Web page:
Strength Properties Of Concrete Containing Post Consumer Metalized Plastic Wastes

DOI : 10.17577/IJERTV2IS3635

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Strength Properties Of Concrete Containing Post Consumer Metalized Plastic Wastes

Ankur Bhogayata1, K. D. Shap, Dr. N. K. Arora3

Abstract Eating habits in modern life has increased the demand of packaged food. Metalized polythene plastic is used in most of the food packaging industries. Such plastic becomes the waste and shares almost 15% of the total municipal wastes. The plastic waste has become a hazardous material for environment and ecology due to its disposal management issues. Concrete is the first choice of construction material in most of the countries. Many research works are done on addition of plastic wastes generally PET type in concrete towards the waste utilization and mitigation of the plastic disposal issues. In this study plastic waste known as metalized polythene in macro pellet form added to the conventional concrete to study the changes in the basic strength properties. A conventional concrete with 0.45 water/cement ratio was prepared and plastic pellets were added by 0.5%, 1% and 1.5% by concrete volume. Compressive strength, split tensile strength and surface tensile test were performed on the samples. The test results reviled the reduction of strength properties up to 60%. It could be observed that the plastic beyond 1.5% proportion could make the concrete not suitable for construction work except where the lean concrete could be used.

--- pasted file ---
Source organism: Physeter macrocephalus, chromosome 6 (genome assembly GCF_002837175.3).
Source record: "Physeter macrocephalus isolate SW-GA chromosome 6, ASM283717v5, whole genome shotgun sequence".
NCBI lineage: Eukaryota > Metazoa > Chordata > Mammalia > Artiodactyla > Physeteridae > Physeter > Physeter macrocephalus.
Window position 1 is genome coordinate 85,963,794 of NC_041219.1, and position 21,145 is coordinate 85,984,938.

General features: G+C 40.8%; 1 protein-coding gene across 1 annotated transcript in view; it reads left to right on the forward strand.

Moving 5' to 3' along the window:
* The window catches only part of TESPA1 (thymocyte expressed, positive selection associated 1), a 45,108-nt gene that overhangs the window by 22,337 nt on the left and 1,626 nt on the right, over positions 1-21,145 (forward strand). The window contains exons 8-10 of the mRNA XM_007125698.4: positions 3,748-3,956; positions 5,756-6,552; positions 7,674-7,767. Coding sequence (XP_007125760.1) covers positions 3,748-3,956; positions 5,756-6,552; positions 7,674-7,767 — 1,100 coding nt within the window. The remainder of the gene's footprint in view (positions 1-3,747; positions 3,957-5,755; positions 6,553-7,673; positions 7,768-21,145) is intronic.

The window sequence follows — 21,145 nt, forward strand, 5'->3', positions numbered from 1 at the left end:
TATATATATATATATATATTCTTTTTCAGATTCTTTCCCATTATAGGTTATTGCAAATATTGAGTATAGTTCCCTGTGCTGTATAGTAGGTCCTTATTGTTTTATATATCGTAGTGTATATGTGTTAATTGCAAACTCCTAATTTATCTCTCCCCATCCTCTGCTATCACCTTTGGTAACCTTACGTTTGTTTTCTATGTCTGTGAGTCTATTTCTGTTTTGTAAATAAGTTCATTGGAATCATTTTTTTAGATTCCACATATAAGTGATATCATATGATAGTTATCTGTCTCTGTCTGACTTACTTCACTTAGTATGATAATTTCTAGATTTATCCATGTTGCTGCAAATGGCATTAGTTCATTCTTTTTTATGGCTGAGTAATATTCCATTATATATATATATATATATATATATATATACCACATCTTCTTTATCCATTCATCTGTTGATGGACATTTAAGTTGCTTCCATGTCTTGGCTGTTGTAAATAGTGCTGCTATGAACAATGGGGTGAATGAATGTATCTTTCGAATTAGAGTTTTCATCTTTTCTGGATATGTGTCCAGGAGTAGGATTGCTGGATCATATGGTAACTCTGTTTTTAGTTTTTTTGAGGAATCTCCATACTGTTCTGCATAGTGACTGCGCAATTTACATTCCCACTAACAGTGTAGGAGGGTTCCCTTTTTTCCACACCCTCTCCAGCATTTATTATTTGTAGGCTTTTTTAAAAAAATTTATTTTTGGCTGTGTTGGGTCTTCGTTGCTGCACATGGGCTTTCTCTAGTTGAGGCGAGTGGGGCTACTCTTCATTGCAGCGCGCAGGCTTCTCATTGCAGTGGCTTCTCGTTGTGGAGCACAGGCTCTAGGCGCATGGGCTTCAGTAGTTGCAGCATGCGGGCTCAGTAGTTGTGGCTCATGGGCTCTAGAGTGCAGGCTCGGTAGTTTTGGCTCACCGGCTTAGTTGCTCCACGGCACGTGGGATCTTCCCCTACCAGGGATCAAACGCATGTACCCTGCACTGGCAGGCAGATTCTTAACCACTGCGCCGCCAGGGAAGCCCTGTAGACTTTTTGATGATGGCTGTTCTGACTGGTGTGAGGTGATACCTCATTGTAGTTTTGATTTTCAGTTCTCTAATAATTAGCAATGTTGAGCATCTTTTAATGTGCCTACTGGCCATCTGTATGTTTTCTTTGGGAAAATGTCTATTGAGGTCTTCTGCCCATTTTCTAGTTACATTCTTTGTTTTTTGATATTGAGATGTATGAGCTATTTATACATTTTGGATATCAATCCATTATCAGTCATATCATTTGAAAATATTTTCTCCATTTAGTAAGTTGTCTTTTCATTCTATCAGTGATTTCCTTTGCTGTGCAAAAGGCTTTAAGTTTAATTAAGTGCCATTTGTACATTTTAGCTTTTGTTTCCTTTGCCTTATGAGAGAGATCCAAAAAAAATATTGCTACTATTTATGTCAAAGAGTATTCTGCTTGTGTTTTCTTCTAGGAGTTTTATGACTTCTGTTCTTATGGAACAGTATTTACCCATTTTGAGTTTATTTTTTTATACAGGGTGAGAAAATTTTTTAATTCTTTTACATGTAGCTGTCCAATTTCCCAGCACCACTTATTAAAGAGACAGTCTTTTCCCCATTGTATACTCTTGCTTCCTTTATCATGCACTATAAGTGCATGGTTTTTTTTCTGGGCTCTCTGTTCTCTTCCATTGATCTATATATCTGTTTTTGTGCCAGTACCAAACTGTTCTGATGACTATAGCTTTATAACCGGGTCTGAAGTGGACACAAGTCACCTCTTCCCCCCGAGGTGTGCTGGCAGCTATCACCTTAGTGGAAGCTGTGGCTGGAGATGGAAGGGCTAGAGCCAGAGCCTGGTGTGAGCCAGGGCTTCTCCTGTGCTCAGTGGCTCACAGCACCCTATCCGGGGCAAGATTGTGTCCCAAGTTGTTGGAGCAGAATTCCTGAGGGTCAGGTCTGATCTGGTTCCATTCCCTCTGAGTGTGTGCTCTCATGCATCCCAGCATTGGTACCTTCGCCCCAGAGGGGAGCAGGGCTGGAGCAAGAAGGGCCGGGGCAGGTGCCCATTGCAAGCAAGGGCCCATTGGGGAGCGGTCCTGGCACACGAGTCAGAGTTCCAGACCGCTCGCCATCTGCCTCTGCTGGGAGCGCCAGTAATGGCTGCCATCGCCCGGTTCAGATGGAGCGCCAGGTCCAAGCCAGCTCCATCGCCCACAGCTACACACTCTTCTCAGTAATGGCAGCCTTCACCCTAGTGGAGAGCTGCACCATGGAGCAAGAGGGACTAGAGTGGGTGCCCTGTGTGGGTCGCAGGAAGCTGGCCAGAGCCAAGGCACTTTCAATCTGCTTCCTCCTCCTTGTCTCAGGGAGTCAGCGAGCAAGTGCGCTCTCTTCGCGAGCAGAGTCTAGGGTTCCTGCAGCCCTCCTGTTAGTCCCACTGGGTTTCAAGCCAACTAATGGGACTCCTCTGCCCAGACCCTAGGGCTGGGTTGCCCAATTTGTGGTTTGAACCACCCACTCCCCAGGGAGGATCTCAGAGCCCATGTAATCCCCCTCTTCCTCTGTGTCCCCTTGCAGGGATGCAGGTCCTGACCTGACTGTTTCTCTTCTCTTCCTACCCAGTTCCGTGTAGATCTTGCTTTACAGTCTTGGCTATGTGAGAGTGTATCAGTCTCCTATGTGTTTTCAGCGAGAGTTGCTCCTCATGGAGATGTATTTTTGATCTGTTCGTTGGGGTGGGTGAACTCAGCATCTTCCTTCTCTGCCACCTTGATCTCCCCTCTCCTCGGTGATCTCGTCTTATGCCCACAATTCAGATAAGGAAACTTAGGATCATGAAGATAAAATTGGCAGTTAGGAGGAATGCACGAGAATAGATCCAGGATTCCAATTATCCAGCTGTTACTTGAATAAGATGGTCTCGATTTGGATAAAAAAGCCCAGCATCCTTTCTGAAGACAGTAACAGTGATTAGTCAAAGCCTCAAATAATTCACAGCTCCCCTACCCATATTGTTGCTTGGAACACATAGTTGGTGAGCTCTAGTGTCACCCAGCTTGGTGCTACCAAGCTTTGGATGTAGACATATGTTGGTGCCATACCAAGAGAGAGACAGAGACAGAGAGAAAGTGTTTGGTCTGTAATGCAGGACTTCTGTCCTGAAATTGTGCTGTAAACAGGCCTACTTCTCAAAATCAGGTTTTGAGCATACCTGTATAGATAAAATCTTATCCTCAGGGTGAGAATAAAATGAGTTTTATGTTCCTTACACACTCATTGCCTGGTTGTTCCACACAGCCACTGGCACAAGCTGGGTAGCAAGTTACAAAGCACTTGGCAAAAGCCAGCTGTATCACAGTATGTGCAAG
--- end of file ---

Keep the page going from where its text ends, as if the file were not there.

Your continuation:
Keywords: metallised polyethylene, plastic waste management, compressive strength, split tensile strength, pull off test, water/cement ratio, municipal plastic wastes.


    With the rapid growth in the in the urbanization people have changed their routine life style from conventional to a modern approach. This includes the food habits also. As a result, today a large variety of prepared, pre-processed and ready to eat food stuff is available. Consequently, to provide the better hygienic food to the consumers, it was required to use the material having high degree of flexibility, toughness and chemical and moisture resistance. Plastic made with low density polythene is utilized for this purpose. Especially the laminated plastic like metalized polythene has been the first choice for food packaging industries. This has created a giant rise in the production and thereby in the post consumer plastic waste or municipal waste.

    Keeping the eye opening and alarming facts in the centre many countries have taken steps towards safe disposal of plastic waste. There has been a steep rise in the production of plastics from a mere 30 million KN in 1955; it has touched 1000 million KN at present.

    The concept of carbon blue print is also applied to the plastic waste generation and to the construction industry as well. The concrete made by the ordinary cement is a source of the carbon

    emission to the environment and to the reduction of the non recoverable natural material sources like lime stone and other rock types. Researchers have focused on utilization of plastic wastes in concrete to set some feasibility marks towards the mitigation of this dual and problematic situation. PET bottles are successfully utilized in the concrete as a constituent. Even other HDPE plastics wastes are utilized in form of powder and fibres in the concrete by partial replacement of cement or aggregates. This paper presents the results of experimental study on strength properties of concrete added with the metalized polythene plastic waste which is LDPE type of the plastic and it is practically difficult to even recycle or reuse. There for the experimental program is designed to check the effects of addition of such metalized polythene plastics on the strength properties of the conventional concrete. This study attempts to give a contribution to the effective use of waste plastics in concrete in order to prevent the ecological and environmental strains caused by them, also to limit the high amount of environmental degradation.